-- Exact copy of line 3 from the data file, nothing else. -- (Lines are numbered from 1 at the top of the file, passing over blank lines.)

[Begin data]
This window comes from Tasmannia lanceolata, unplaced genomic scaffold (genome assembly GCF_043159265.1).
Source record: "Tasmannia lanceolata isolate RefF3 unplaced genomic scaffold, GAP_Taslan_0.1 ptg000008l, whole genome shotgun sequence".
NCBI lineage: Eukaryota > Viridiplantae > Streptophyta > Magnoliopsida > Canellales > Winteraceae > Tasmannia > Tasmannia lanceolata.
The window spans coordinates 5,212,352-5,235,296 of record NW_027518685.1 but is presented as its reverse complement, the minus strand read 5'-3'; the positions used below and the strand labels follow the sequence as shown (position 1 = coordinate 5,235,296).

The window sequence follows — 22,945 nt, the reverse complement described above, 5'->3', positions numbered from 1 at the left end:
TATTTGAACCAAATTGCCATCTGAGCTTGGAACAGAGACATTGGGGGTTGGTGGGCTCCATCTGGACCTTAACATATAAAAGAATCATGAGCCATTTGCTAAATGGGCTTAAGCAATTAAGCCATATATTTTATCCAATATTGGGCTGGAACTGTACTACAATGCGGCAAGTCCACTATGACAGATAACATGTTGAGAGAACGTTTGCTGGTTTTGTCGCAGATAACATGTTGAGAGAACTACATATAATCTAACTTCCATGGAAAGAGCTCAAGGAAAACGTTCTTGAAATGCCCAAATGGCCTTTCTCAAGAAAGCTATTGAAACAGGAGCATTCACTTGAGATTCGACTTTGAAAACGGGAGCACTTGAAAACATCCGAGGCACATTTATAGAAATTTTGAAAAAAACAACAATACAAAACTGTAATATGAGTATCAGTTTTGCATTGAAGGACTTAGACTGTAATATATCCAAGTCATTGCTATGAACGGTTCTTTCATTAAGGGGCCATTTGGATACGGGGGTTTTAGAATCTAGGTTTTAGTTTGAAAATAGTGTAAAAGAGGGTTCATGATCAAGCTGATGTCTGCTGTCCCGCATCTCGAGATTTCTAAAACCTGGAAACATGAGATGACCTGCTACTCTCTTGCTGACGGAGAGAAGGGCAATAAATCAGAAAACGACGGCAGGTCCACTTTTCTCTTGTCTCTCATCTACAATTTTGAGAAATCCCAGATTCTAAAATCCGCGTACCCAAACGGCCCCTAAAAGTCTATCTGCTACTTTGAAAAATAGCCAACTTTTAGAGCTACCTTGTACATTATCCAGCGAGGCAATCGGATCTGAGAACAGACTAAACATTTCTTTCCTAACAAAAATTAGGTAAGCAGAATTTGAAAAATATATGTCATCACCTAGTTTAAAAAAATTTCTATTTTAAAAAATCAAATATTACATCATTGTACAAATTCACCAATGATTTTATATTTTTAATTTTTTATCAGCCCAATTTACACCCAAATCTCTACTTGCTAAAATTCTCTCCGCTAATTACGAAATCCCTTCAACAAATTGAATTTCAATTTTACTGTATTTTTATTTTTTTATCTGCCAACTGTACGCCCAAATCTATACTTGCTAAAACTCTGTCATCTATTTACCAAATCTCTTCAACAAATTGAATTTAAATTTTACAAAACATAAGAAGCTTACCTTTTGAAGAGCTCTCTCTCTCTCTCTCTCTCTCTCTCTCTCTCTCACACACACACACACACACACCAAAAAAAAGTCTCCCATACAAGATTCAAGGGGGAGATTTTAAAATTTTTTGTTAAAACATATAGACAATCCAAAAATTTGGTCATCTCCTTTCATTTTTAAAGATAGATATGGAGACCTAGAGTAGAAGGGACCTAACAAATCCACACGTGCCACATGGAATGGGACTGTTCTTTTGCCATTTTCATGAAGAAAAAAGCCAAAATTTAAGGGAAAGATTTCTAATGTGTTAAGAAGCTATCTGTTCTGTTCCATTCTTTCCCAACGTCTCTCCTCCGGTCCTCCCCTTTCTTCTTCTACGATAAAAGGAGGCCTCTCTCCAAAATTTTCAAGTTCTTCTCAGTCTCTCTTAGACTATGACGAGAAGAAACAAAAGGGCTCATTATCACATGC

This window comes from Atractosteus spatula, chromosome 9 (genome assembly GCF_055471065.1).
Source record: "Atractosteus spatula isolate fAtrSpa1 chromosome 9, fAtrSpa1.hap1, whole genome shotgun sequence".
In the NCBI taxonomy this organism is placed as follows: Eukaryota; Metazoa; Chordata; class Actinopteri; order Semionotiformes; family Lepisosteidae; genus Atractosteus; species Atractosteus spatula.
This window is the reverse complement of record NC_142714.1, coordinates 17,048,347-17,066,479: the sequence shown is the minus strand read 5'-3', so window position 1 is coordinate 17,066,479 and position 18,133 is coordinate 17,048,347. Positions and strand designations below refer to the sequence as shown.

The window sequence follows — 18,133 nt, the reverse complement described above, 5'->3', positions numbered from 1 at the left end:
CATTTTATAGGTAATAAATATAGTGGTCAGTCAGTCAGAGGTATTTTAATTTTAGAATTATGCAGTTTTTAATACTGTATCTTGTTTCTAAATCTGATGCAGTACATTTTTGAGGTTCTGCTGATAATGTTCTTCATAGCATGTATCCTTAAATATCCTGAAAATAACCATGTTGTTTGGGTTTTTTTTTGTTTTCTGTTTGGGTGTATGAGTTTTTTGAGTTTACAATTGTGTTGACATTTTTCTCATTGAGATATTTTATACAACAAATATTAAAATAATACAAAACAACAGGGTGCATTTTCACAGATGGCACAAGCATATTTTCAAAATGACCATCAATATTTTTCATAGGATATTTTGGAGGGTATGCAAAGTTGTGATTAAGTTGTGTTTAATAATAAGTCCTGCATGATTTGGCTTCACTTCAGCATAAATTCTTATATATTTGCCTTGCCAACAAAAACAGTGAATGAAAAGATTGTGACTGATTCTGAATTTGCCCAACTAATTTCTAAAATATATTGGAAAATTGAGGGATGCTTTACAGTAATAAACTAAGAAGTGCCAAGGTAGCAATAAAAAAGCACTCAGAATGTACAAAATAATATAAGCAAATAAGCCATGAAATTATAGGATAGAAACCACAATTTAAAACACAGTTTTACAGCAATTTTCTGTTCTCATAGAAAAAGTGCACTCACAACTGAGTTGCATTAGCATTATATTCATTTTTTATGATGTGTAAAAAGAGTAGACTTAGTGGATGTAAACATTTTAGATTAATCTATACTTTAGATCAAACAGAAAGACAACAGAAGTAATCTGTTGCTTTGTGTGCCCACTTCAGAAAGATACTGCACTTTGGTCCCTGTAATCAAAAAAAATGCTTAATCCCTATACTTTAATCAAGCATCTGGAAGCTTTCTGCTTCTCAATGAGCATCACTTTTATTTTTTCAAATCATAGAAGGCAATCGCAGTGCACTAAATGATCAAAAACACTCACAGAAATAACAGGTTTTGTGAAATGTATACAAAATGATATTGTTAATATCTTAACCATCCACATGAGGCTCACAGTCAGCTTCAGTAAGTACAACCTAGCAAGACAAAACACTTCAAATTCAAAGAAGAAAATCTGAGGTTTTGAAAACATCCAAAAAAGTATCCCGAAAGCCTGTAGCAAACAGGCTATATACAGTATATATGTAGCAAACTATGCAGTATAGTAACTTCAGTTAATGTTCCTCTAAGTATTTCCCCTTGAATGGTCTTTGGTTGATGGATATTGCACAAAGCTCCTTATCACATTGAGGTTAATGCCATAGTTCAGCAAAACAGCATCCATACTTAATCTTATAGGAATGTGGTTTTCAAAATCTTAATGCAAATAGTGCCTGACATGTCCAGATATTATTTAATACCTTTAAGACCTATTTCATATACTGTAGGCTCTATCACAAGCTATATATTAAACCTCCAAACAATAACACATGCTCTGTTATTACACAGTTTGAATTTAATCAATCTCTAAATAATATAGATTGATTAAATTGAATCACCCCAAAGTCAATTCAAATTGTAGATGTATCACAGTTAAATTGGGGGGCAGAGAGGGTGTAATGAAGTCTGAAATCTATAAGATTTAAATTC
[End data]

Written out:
NCBI lineage: Eukaryota > Viridiplantae > Streptophyta > Magnoliopsida > Canellales > Winteraceae > Tasmannia > Tasmannia lanceolata.